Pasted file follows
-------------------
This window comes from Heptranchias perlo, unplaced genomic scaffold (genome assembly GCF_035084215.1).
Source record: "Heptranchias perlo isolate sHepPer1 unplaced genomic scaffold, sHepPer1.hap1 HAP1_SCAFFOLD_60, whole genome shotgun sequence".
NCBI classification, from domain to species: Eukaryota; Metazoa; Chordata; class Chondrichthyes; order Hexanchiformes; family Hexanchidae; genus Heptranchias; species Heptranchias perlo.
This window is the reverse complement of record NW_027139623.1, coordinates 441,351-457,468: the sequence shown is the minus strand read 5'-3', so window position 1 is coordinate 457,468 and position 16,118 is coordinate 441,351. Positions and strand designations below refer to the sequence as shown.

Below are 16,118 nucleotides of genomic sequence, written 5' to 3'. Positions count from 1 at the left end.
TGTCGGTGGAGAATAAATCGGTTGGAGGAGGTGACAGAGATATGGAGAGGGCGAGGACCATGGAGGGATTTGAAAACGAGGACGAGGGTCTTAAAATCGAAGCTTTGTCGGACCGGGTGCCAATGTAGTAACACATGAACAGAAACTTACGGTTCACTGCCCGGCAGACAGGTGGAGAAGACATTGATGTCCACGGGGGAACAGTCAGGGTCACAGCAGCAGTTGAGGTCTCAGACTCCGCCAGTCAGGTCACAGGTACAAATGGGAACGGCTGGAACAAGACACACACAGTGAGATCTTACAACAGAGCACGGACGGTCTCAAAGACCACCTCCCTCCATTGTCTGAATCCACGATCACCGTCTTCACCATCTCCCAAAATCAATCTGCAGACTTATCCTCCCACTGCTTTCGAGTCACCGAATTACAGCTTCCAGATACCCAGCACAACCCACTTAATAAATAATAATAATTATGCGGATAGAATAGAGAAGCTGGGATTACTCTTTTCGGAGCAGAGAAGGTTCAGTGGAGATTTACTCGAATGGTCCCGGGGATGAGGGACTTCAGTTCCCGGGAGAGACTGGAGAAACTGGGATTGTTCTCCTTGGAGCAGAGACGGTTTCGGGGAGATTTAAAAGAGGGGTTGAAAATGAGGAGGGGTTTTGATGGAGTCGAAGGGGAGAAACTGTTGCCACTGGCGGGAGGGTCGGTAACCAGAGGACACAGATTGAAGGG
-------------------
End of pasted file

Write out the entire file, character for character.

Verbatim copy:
This window comes from Heptranchias perlo, unplaced genomic scaffold (genome assembly GCF_035084215.1).
Source record: "Heptranchias perlo isolate sHepPer1 unplaced genomic scaffold, sHepPer1.hap1 HAP1_SCAFFOLD_60, whole genome shotgun sequence".
NCBI classification, from domain to species: Eukaryota; Metazoa; Chordata; class Chondrichthyes; order Hexanchiformes; family Hexanchidae; genus Heptranchias; species Heptranchias perlo.
This window is the reverse complement of record NW_027139623.1, coordinates 441,351-457,468: the sequence shown is the minus strand read 5'-3', so window position 1 is coordinate 457,468 and position 16,118 is coordinate 441,351. Positions and strand designations below refer to the sequence as shown.

Below are 16,118 nucleotides of genomic sequence, written 5' to 3'. Positions count from 1 at the left end.
TGTCGGTGGAGAATAAATCGGTTGGAGGAGGTGACAGAGATATGGAGAGGGCGAGGACCATGGAGGGATTTGAAAACGAGGACGAGGGTCTTAAAATCGAAGCTTTGTCGGACCGGGTGCCAATGTAGTAACACATGAACAGAAACTTACGGTTCACTGCCCGGCAGACAGGTGGAGAAGACATTGATGTCCACGGGGGAACAGTCAGGGTCACAGCAGCAGTTGAGGTCTCAGACTCCGCCAGTCAGGTCACAGGTACAAATGGGAACGGCTGGAACAAGACACACACAGTGAGATCTTACAACAGAGCACGGACGGTCTCAAAGACCACCTCCCTCCATTGTCTGAATCCACGATCACCGTCTTCACCATCTCCCAAAATCAATCTGCAGACTTATCCTCCCACTGCTTTCGAGTCACCGAATTACAGCTTCCAGATACCCAGCACAACCCACTTAATAAATAATAATAATTATGCGGATAGAATAGAGAAGCTGGGATTACTCTTTTCGGAGCAGAGAAGGTTCAGTGGAGATTTACTCGAATGGTCCCGGGGATGAGGGACTTCAGTTCCCGGGAGAGACTGGAGAAACTGGGATTGTTCTCCTTGGAGCAGAGACGGTTTCGGGGAGATTTAAAAGAGGGGTTGAAAATGAGGAGGGGTTTTGATGGAGTCGAAGGGGAGAAACTGTTGCCACTGGCGGGAGGGTCGGTAACCAGAGGACACAGATTGAAGGG